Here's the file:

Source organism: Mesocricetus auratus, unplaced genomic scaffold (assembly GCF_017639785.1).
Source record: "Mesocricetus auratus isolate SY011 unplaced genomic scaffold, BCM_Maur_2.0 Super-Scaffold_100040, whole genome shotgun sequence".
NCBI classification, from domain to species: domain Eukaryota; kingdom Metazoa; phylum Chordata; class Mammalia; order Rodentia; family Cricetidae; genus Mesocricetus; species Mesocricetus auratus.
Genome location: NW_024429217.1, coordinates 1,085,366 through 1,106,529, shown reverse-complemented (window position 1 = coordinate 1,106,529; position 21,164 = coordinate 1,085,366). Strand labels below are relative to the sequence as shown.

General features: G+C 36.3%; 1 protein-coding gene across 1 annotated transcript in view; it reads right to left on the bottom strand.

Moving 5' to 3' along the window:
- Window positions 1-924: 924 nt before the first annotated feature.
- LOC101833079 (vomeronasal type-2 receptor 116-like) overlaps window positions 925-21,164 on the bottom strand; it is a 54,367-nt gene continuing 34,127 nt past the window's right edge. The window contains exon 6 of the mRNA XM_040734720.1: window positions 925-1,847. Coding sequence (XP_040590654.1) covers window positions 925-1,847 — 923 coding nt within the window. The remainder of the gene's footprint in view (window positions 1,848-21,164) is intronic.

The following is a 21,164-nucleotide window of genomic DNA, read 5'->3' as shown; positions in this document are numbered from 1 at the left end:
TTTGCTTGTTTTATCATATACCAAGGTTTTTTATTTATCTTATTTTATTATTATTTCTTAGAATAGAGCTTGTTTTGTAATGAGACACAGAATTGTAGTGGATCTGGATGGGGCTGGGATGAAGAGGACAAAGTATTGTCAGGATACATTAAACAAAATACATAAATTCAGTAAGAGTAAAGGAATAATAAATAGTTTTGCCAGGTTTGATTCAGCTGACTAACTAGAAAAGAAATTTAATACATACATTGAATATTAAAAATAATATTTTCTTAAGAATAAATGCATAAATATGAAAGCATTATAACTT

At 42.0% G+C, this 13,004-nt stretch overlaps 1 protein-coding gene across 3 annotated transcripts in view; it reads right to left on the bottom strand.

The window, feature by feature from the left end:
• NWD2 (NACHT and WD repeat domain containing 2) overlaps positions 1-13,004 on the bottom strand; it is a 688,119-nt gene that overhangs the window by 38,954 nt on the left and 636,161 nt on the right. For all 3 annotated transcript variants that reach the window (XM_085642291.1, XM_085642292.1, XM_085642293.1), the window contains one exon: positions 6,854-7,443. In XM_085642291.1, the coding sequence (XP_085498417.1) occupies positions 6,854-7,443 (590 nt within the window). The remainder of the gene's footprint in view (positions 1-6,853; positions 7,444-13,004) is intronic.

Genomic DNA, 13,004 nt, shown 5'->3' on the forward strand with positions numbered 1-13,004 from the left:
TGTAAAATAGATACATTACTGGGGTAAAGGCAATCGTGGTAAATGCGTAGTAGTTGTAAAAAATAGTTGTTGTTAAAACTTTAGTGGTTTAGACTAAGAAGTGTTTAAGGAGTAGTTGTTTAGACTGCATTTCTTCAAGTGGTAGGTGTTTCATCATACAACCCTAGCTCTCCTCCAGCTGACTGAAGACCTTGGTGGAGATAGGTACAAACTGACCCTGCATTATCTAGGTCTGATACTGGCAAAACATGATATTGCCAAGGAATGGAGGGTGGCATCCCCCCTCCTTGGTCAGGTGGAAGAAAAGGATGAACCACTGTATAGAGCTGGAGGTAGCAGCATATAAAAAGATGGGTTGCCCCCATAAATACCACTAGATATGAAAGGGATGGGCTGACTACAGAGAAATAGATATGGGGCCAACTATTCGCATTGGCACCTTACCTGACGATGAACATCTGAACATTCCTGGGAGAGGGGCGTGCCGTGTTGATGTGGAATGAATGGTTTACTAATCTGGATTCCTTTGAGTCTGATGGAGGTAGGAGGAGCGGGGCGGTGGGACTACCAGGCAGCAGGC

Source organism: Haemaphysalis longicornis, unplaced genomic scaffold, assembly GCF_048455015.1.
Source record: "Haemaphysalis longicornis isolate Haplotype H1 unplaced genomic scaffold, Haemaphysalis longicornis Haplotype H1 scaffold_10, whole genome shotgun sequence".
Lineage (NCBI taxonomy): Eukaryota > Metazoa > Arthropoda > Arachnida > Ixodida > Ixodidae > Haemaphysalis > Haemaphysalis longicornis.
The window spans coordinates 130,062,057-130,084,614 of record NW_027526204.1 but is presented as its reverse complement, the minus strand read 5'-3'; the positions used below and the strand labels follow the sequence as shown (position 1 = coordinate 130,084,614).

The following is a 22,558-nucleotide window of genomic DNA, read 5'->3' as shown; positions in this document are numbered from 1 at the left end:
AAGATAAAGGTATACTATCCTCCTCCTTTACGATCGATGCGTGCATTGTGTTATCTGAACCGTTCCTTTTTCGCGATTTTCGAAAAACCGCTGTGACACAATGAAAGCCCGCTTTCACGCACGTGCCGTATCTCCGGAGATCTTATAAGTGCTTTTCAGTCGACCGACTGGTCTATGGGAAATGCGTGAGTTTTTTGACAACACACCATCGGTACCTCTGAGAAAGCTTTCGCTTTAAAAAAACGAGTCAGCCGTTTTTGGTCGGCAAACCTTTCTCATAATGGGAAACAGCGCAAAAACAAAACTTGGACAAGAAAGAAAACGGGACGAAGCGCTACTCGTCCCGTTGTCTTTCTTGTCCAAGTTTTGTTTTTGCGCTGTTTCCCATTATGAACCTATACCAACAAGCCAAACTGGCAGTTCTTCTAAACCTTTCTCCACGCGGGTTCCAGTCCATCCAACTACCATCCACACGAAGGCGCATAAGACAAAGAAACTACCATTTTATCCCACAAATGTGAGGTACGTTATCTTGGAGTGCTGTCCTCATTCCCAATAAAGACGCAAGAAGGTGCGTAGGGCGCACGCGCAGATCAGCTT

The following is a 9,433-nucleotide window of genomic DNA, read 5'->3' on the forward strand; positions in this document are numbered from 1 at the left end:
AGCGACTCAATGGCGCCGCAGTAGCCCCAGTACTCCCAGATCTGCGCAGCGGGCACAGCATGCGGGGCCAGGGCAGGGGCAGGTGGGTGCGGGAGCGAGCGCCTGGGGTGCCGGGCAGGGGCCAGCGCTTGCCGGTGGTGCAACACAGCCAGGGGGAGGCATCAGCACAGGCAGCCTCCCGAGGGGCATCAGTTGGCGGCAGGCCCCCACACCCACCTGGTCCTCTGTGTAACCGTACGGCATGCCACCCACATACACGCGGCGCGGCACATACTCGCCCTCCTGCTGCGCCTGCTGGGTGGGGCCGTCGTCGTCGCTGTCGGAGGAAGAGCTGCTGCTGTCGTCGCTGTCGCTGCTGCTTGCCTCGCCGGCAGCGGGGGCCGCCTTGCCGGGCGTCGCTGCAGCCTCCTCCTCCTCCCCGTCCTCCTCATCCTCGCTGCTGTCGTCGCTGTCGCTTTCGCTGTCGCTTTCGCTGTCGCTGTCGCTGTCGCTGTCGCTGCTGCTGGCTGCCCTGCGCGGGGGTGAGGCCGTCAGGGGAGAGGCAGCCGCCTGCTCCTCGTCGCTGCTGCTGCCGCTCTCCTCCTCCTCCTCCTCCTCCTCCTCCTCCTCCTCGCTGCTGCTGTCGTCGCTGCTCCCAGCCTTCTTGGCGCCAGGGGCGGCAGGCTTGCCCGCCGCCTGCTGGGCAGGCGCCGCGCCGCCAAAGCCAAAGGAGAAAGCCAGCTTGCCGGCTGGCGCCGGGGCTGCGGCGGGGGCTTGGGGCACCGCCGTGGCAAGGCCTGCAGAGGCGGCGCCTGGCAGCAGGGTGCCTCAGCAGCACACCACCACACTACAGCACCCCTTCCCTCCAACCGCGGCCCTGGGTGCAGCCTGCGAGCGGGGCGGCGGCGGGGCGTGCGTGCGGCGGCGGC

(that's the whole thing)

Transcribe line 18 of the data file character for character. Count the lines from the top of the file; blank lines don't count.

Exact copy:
Lineage (NCBI taxonomy): Eukaryota > Metazoa > Arthropoda > Arachnida > Ixodida > Ixodidae > Haemaphysalis > Haemaphysalis longicornis.